Liina Leijala, Piano
At the very beginning, Liina Leijala was encouraged to play violin, the same instrument as her twin sister. But she recalls that the violin just didn't fit her. When she switched to the cello, Liina says her talent began to develop more naturally. Today, Liina is the only professional musician in her family. Other family members are pursuing careers in psychology, mathematics, economics, medicine, and linguistics.
Liina was awarded her master's degree in music from the Sibelius Academy in January 2012. She believes that the Sibelius Academy's success in identifying young musicians with real passion and talent is at the root of the Academy's prestige.
"The keys for future success are found in devoted work with great professors and the fact that one has a lot of time to practice while being at the Sibelius Academy," she adds.
Currently, Liina is pursuing post-graduate studies at the University of Music and Performing Arts, Vienna, Austria.
Liina's aspirations as a professional musician are to excel at the highest possible level in solo and chamber music performance, and perhaps later on she'll concentrate on conducting.
"I also love the fact that as a musician I meet many types of people," Liina says, adding that recently she has discovered that sharing her thoughts with young musicians is interesting her more and more.
Somehow, Liina says, she has always met the right teacher at the right time. And it has been crucial to her growth as a musician that she has felt very accepted with all her teachers.
"In the beginning of more serious playing, I very much needed technical advice and a confirmatory feeling that my ideas can fit in the music world," she explains. "Later on, I had great talks with, my teachers about how everything that we know is connected to everything."
Happiness is shared, says one famous writer. Similarly, Liina believes that one side of music is also to be shared. The other side of music-making, she believes, is a hedonistic joy.
"The unique character of performing music is what I like the most about it: you show your inner view to yourself and others," Liina reflects.
For Liina, music plays many roles depending on how one examines it. Music describes culture, history, and society, for example.
"The most definite thing I can say about music is that it's connected to different human feelings in different situations," she says. "For instance, a simple melancholic folksong gives so much information about the general feeling of the very moment that it was created."
When not making music, Liina enjoys reading, painting, and, recently, watching The X-Files television show. "I also like not to do anything," she adds. "Just to think is wonderful."
Liina says of a past performance in Los Angeles and that "it was a lovely change to get to know more of America, and play to Americans." She adds that she is especially looking forward to the communication with Chicago and Copper Country audiences.
Pauli Jämsä, Piano
For Pauli Jamsa and his family, music is a natural part of everyday life. He was five or six six years old when he started to play piano with the guidance of his mother, who is a music teacher. "My older sister played violin, so I was put at the
piano," he recalls, "which later on turned out to be wise, as with my father we were then able to form a piano trio."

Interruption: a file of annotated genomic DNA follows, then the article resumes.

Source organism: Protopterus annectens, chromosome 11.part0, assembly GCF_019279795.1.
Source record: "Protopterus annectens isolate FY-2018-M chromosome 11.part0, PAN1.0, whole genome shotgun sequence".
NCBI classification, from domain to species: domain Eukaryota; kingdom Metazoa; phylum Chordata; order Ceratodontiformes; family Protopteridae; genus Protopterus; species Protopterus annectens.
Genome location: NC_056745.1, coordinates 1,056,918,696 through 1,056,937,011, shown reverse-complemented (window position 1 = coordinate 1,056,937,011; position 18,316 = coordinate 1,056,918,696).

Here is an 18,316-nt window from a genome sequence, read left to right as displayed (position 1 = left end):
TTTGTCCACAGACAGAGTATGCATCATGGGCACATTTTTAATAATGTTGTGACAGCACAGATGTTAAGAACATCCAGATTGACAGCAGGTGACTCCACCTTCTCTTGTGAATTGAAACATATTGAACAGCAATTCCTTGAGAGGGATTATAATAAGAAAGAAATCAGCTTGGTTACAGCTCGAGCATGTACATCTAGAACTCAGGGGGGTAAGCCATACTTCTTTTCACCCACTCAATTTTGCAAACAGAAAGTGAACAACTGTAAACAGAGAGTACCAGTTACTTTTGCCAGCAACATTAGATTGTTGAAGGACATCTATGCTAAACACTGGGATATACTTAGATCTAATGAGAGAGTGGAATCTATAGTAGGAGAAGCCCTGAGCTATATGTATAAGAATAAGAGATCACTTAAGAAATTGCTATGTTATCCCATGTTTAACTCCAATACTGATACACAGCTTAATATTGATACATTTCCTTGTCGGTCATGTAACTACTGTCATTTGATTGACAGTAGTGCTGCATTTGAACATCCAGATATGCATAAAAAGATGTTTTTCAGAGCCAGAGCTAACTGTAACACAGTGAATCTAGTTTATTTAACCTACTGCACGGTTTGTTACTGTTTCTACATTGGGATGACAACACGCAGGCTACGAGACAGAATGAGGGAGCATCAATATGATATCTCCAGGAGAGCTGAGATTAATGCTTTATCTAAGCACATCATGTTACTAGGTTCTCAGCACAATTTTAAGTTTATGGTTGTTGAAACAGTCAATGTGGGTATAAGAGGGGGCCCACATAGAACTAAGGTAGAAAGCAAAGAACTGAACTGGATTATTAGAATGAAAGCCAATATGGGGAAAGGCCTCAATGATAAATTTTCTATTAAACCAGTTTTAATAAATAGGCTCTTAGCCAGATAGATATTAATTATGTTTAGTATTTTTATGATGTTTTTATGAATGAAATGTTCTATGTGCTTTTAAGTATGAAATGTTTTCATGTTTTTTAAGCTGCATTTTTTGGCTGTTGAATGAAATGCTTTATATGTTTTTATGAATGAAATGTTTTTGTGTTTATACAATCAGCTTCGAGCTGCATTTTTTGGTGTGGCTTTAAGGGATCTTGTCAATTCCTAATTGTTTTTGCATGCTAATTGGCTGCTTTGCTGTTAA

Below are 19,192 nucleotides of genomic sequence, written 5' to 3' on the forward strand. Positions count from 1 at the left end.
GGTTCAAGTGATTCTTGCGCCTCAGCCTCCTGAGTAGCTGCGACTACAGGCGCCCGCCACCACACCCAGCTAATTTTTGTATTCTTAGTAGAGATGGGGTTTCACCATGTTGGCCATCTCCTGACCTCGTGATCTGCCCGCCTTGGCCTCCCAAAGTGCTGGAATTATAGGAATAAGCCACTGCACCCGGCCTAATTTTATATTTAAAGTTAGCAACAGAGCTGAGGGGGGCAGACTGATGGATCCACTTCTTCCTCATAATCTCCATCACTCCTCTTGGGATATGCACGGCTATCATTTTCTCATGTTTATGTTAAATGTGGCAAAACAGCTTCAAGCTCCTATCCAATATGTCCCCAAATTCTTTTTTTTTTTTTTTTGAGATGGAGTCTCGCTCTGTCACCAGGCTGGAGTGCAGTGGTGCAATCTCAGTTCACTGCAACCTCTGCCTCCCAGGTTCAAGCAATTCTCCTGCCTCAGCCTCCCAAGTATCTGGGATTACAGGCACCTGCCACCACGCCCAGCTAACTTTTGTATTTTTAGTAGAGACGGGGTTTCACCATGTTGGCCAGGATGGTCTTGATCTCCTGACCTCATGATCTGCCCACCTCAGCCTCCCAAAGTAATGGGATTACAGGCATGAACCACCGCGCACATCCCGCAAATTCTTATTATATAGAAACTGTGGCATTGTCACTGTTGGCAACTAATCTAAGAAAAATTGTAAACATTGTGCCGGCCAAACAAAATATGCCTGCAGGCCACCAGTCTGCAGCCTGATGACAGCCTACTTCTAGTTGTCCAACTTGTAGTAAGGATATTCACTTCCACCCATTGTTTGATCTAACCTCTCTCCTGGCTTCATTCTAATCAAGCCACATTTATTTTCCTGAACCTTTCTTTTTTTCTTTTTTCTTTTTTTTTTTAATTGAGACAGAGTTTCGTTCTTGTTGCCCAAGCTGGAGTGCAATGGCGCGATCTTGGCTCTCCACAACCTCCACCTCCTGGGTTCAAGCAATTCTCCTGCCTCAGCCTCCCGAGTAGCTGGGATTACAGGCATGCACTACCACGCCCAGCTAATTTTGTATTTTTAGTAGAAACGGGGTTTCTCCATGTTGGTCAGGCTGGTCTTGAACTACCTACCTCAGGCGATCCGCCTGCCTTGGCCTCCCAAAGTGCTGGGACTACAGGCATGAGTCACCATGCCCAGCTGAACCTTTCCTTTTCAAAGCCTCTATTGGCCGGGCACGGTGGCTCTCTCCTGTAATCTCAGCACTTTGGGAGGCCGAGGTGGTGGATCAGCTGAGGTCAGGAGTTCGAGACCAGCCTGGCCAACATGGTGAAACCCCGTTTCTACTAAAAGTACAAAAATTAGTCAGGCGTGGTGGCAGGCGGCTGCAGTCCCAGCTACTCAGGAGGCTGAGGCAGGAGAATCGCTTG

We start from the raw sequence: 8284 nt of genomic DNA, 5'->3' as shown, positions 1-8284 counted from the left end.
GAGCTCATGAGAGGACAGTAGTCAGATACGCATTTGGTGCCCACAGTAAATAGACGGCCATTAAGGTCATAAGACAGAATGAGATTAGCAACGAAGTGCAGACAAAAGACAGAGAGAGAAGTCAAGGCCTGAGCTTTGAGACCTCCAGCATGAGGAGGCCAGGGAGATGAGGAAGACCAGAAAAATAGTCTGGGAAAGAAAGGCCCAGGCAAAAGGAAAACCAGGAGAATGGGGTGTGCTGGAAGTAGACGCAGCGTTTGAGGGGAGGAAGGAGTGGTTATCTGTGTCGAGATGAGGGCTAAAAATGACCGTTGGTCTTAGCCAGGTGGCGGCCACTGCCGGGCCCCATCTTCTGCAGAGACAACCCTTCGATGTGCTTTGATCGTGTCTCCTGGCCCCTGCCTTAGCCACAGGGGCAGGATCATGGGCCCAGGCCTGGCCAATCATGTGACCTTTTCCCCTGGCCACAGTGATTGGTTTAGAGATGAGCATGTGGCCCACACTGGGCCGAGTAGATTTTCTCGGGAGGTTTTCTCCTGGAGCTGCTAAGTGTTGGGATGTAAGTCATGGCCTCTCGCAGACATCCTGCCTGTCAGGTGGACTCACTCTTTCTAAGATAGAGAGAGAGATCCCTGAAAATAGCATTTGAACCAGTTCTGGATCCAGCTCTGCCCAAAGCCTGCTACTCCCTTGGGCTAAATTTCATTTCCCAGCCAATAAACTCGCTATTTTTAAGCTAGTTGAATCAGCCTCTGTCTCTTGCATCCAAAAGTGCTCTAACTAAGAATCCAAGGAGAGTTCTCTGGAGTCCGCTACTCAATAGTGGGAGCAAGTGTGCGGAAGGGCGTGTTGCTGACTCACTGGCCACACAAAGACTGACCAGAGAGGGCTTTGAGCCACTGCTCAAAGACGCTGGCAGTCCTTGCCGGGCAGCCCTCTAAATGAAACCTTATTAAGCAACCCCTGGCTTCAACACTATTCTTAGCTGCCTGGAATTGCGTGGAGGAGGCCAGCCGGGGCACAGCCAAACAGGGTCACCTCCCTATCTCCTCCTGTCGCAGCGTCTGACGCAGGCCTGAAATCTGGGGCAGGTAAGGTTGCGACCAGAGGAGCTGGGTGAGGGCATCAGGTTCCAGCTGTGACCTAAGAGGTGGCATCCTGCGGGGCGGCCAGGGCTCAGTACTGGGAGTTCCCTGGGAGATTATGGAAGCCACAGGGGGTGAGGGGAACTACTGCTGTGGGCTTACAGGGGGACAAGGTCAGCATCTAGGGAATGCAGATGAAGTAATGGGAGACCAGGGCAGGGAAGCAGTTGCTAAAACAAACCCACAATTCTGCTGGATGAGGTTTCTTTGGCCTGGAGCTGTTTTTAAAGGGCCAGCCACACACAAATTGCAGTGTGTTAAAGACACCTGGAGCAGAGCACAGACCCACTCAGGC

Pauli's father plays violoncello in an orchestra, and from an early age Pauli often accompanied him to concerts. "Of course, it was always inspiring for a piano-playing youngster to see all the international stars on stage and meet them personally in the artists' room," Pauli says.
Pauli's father recently was awarded a medal for having played for 25 years in the same orchestra. His mother is a passionate choir singer, and Pauli's parents have performed togehter many times.
"It seems that everyone in our family is taking steps in the same direction," Pauli says. One of his siblings already plays in an orchestra, and other siblings have plans to apply for musical studies.
When he was accepted into the Sibelius Academy youth deparmtent in 2006 Pauli became certain that he had chosen the right path in his life. Now he studies in the solositic department at the Academy. "My graduation date is far in the future, since I am studying simultaneously at the University of Vienna, in Austria," Pauli notes.
"Chamber music is something I would like to do as much as possible in the future," Pauli says of his career plans. "On the other hand, opera is one of my passions." He can also see himself working as a correpetitor in a Central European opera house. "One of my secret dreams is one day to become an opera conductor."
The professional life of a pianist is often a lonely one, Pauli reflects, but each time he performs on stage it is a joy.
"The great pleasure in playing chamber music is the possibility of sharing the music-not only with the audience, but also with colleagues," Pauli explains. "It's about giving and getting impulses."
"It is inspiring to share the magic of music. Perhaps the best moments are when one has a feeling of achieving a mysterious connection with one's ensemble partners," he says.
But playing in an ensemble comes with challenges, too. "When you put together two or more different personalities, who then should find a kind of unity in what they are doing, it demands compromises, indeed," he says.
Pauli notes that in a way, music is an abstract language.
"You can't touch it or see it, but it can express universal things and emotions that are beyond other arts," he says. "Music directly reaches one's emotions and it can affect people deeply, and even concretely, giving energy, joy, and strength when depressed."
Pauli often attends concerts and the opera-when he's not practicing or performing himself! He also enjoys reading and learning languages. In the summer, he likes to go fishing or play football. This is his first visit to the U.S.